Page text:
SASKATOON, SASKATCHEWAN, CANADA – November 2008
Michigan-based ROV operator SeaView Systems is using a Seaeye Falcon DR ROV, a small robot fitted with an extensive suite of survey equipment, to assist with the rehabilitation of the world’s largest undeveloped uranium mine deposit.
Toronto-based Cameco Corporation operates the Cigar Lake mine in Northern Saskatchewan, Canada, which was first identified as a major source of high-grade uranium nearly 20 years ago and was initially due to start production in 2007. However, in April 2006, a shaft intended to provide ventilation to the main mine head hit a high-volume ground water layer and a valve on a 2″ grout line leading to this water zone failed, resulting in the flooding of the mineshaft.
Canadian engineering firm Nuytco Research of British Columbia was contracted by Cameco to assist in locating and plugging the broken grout line to allow the shaft to be dewatered and rehabilitated. In October 2006, a plugging operation was underway with both Nuytco and SeaView personnel on site when the main mine suffered a roof cave-in resulting in one of the mineshafts flooding. SeaView was assigned to help investigate the source of the inflow.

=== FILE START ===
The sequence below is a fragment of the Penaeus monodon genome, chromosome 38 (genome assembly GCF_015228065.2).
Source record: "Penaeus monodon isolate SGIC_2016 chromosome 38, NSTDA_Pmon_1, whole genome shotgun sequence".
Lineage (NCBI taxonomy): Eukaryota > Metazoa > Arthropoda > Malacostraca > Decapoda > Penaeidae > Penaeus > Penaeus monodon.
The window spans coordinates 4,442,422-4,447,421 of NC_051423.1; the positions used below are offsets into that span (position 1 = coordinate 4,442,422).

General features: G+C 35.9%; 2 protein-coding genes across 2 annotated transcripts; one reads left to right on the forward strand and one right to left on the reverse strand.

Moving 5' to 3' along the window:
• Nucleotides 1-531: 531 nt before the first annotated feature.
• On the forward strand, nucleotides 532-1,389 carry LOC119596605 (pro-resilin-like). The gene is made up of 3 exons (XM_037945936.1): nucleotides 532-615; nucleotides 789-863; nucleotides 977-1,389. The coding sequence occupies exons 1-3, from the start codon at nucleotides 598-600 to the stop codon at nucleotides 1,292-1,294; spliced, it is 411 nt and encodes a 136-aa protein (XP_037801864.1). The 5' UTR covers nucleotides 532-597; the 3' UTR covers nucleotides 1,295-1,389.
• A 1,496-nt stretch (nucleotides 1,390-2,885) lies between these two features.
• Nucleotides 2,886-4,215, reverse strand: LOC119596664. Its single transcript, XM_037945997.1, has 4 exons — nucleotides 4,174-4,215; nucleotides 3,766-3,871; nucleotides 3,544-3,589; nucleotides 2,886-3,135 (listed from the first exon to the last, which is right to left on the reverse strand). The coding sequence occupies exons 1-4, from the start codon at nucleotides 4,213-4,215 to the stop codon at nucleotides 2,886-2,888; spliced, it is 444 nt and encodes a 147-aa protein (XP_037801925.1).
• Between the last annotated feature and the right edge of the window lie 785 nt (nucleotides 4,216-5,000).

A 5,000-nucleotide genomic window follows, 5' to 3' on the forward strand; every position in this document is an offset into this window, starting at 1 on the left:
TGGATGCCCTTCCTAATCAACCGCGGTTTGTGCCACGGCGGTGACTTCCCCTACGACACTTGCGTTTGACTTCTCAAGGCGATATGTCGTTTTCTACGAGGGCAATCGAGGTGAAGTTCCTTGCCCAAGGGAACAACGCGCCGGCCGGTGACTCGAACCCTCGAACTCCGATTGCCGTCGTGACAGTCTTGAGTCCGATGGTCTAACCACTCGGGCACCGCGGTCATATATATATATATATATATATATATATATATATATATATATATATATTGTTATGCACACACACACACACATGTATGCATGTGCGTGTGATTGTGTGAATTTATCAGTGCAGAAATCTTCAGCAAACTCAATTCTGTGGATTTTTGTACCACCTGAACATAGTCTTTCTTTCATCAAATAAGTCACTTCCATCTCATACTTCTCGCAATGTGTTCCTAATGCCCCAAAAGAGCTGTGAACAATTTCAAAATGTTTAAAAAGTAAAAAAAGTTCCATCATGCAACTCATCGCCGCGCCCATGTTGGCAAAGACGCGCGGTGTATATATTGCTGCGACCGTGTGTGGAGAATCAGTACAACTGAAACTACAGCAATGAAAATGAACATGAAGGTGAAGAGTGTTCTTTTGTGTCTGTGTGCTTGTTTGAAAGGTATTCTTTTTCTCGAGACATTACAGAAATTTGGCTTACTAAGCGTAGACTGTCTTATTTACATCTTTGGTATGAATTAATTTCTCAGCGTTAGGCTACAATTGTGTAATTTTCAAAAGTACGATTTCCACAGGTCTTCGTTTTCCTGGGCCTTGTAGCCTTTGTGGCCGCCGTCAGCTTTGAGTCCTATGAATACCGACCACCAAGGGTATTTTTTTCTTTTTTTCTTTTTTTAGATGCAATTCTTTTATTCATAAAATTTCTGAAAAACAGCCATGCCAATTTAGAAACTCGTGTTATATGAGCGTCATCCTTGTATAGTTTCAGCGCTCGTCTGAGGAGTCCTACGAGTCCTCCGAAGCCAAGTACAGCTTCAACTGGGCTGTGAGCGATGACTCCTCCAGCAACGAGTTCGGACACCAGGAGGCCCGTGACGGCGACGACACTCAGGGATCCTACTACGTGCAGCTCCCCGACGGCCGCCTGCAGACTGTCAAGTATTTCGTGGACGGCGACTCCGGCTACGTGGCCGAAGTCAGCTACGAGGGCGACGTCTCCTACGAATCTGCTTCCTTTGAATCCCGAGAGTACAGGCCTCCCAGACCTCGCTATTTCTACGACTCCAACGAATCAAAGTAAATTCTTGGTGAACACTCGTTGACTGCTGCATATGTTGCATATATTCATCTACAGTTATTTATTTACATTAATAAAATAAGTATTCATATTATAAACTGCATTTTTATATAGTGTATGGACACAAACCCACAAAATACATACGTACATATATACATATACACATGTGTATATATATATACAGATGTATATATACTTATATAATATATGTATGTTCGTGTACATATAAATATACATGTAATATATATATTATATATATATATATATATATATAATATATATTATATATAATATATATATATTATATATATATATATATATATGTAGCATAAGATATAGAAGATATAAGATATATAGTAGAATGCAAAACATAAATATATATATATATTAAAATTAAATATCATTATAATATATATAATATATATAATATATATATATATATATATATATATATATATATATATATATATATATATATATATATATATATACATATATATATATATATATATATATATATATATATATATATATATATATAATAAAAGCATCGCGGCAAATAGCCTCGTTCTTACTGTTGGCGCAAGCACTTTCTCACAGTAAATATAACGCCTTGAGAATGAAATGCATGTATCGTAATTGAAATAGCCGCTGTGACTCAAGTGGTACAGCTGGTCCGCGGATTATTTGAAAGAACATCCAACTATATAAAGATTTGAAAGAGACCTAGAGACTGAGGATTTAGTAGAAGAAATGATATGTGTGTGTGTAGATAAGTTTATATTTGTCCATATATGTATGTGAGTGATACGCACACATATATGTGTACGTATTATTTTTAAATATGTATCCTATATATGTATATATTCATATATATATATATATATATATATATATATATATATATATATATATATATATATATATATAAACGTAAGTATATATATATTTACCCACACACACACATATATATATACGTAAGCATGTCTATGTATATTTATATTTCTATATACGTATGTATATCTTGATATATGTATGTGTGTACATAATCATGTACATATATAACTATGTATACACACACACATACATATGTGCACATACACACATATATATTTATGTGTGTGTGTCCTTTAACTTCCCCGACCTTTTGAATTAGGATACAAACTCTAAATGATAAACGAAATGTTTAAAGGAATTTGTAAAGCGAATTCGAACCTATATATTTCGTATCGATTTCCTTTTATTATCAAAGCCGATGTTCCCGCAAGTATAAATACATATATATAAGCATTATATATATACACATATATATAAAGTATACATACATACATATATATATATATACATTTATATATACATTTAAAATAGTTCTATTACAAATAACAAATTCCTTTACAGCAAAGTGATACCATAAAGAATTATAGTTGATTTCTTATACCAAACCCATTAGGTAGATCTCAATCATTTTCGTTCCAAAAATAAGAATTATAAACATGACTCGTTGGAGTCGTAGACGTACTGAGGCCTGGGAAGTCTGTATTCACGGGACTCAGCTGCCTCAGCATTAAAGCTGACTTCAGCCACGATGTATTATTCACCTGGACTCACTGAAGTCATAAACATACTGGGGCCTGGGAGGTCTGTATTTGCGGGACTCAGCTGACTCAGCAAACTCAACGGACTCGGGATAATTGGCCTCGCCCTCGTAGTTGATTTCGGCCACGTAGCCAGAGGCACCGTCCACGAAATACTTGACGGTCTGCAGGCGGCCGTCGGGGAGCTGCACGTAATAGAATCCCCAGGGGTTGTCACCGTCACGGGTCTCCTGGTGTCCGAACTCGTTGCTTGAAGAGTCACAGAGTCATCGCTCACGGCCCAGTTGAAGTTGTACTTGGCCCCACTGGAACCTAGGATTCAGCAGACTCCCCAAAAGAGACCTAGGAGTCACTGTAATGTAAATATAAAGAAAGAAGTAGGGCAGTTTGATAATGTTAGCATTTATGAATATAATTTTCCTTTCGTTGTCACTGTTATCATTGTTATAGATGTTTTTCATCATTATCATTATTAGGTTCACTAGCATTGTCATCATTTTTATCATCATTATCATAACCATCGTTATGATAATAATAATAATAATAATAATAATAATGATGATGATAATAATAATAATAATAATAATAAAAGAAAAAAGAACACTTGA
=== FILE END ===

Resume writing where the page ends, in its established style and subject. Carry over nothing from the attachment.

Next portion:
Personnel from SeaView Systems are using a submersible Seaeye Falcon DR to provide visual and sonar imaging of the mine workings and measure parameters like water flow and temperature. Meanwhile, Cameco is pumping water from the mine to create water flow to assist in identification of the inflow source. SeaView’s Matthew Cook says that while the work is time consuming it is progressing steadily and providing good information to the investigation team.
Once the source of the inflow is identified, a remediation plan will be developed to enable mining to get underway.
SeaView Systems is a remotely operated vehicle services company based in Michigan, US. SeaView specializes in performing long distance pipeline and tunnel investigations.
Contact SeaView today to see how we can provide a solution to your subsea investigation, intervention, or remediation needs.